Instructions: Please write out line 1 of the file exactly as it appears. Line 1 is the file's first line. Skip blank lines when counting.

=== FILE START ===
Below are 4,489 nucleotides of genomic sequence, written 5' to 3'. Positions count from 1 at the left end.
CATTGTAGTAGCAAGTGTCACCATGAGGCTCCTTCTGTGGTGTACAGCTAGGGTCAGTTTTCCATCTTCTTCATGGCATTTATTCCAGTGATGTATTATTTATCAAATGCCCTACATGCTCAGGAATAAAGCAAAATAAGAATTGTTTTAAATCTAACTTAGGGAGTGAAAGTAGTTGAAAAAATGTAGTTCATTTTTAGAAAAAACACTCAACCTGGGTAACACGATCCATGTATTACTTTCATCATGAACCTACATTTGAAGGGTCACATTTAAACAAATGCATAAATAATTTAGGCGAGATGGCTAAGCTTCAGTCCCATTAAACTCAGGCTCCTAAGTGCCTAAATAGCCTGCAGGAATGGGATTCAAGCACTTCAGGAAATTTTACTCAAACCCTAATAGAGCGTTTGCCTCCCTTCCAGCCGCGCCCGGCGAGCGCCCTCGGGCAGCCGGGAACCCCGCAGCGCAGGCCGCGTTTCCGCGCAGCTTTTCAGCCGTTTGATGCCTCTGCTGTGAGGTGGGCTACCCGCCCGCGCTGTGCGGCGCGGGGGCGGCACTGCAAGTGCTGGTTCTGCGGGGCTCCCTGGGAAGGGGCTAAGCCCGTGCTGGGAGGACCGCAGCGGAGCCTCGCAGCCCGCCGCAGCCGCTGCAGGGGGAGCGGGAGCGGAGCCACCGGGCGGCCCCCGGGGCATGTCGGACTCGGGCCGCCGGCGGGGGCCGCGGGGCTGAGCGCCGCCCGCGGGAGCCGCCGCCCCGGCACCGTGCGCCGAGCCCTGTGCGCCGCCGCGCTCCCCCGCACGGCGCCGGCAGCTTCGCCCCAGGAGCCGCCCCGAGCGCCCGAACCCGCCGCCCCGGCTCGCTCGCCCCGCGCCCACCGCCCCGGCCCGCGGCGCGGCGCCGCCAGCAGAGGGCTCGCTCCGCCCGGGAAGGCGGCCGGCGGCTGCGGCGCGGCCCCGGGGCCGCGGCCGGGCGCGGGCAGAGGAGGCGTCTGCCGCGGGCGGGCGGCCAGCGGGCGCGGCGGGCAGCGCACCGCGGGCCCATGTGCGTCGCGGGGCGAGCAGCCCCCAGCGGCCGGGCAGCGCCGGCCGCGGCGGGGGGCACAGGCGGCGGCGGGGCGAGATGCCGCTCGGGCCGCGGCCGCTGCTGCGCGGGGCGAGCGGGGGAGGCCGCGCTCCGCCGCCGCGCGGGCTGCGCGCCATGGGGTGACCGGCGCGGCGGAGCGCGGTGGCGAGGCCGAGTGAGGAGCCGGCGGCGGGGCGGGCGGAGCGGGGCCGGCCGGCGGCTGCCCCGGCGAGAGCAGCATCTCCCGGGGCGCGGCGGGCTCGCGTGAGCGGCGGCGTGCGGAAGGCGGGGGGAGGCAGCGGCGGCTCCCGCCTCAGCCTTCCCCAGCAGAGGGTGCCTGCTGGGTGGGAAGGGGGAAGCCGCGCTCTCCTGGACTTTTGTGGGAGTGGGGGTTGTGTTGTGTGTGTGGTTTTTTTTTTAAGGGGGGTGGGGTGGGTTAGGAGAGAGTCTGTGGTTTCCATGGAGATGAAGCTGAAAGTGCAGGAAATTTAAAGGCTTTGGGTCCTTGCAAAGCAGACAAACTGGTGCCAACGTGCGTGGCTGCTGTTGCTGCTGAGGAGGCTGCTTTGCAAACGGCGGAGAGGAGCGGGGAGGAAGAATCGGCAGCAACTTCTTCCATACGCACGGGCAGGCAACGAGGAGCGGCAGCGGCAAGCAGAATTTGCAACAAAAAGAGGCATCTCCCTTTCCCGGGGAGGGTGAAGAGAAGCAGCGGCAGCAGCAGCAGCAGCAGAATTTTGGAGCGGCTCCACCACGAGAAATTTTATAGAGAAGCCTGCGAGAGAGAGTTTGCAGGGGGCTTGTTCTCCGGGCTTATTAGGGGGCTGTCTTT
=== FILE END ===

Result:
Below are 4,489 nucleotides of genomic sequence, written 5' to 3'. Positions count from 1 at the left end.